How Singers Can Get the Most Out of Their Vocal Microphone

Article by: Allison Colby
LA Music Review | Advice for music creators

A good variety of musical equipment is essential for recording artists. It helps give structure to music by allowing you to combine instrumentals with vocals, something you can read more about by clicking here. Without vital tools, such as different instruments, recording equipment and the like, the sounds you create will never amount to anything.

One key piece of musical equipment is the vocal microphone. This article from Shout4Music notes how it’s the backbone of the music industry because it’s a central piece in studios, both home setups and professional establishments. A mic captures the human voice – one of the best instruments available – at its best. This is why several vocal mics are developed to properly amplify the voice. One is the Neumann U87 AI, a condenser mic producing a high-end, open, and airy sound for recording vocals and instrumentals. Another is the Neumann KMS 105, a handheld mic with incredible sound quality.

Aside from singing into a mic, there are other ways to maximize this essential piece of equipment. Here’s how.

1.   Hold the mic at an angle

It may come as a surprise, but Shure—an audio electronics and microphone brand—reveals that 98% of pop singers don’t know how to hold a mic properly. In their 2020 article “Holding a Mic in the Proper Position,” they reveal that you shouldn’t place your mic directly below your nose. This will record your breath, taking attention away from your vocals.

Instead, hold the mic to one side of your mouth—but make sure it is still pointing at the center of your mouth. To guide you, keep it at a 45-degree angle. This is how famous singers like Ella Fitzgerald and Frank Sinatra held their mics, allowing them to fully showcase their voices without capturing the sounds of their breathing.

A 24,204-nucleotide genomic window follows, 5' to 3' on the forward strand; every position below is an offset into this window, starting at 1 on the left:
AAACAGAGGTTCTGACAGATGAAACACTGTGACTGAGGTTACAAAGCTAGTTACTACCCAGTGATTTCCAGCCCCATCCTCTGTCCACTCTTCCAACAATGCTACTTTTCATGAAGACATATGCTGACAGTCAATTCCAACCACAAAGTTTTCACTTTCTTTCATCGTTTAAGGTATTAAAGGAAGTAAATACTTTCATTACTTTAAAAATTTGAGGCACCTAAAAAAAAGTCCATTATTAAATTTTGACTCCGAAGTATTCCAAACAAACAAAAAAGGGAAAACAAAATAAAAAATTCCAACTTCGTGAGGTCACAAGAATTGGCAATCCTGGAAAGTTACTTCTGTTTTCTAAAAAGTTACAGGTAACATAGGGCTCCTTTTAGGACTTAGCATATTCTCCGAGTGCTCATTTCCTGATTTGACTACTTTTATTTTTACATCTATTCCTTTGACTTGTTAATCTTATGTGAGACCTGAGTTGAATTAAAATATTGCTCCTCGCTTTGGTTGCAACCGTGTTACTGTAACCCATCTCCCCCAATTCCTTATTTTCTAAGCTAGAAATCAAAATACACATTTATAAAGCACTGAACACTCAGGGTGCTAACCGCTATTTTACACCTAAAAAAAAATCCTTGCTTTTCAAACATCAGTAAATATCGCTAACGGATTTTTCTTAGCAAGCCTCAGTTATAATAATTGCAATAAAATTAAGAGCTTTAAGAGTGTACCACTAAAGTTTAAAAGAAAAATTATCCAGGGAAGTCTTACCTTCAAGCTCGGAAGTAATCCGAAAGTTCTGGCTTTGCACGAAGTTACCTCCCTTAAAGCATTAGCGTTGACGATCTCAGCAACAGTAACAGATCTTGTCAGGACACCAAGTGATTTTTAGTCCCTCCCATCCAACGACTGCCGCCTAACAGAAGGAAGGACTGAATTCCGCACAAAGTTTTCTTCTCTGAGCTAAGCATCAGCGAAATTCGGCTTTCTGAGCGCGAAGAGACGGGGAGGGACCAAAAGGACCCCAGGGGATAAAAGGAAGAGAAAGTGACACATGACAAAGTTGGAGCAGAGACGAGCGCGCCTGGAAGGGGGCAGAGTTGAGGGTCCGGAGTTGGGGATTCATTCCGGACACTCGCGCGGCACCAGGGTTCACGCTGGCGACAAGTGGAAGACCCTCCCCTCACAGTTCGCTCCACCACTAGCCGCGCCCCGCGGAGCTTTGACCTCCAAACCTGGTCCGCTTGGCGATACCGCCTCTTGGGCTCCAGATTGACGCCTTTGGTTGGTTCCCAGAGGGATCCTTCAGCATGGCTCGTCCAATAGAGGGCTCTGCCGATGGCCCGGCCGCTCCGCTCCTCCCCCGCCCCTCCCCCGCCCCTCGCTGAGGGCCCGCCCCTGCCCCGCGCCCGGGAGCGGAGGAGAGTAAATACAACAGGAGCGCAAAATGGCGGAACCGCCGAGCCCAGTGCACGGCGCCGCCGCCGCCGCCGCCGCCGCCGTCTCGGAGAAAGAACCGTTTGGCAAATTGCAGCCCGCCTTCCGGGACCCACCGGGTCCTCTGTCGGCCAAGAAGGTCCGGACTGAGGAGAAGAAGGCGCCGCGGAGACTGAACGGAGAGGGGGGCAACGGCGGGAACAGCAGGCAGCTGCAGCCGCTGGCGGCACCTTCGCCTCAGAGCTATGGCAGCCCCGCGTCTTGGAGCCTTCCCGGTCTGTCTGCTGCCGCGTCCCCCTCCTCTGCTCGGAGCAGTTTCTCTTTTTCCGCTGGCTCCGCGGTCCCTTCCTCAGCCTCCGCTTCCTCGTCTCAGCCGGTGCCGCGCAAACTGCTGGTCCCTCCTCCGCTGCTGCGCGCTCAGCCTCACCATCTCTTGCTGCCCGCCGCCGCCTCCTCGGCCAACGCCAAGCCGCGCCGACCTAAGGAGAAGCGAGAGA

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2. Don’t cup the mic

Another error that prevents you from amplifying your voice and maximizing using a mic is cupping it. Some artists may do this to reduce external noise and increase their base tone. Unfortunately, this has a minimal effect on preventing noise. Cupping the mic does more harm than good because it disrupts tone and volume, something that can prevent your listeners from hearing and appreciating your actual voice.

To avoid this, grip the mic at its handle. It’s there for a reason, so avoid cupping your mic. If you’re concerned about external noise, do a sound check before your recording or performance to find out if your mic can capture it. Should the answer be yes, address the noise’s source before you start your performance.

3. Know when to pull the mic away

Developing creativity is one of the essential skills you need as a musician. This post of ours shares how you must be patient in doing this if you want to effectively cultivate and build upon your craft. One way to be creative is to know when to pull the mic to or away from you. The basic rule is to pull away during high notes to prevent creating a distorted sound. Conversely, pull it closer to capture your low register.

Meanwhile, some singers alternate between these to create a proximity effect. According to Audio-Technica’s post “What Is Proximity Effect?” you make deep, earthy sounds when the mic is closer and a penetrating sound when the mic is farther. This creative technique takes time, patience, and practice, so experiment during your singing sessions to find out if you like it or if it suits your style.

4. Pretend there’s no mic

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The point of a mic is to amplify your voice when you sing so you don’t strain your vocal cords. If you overexert yourself while singing with a mic, you may end up with vocal damage or even laryngitis, as emphasized right here. These conditions can alter your voice and cause discomfort, preventing you from singing. That’s why one of the best ways to use a mic is to pretend you’re singing without one—in other words, at a normal volume.

As a singer, you’ll use mics for most of your career. These tips can help you use them to the best of your potential.

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by Allison Colby

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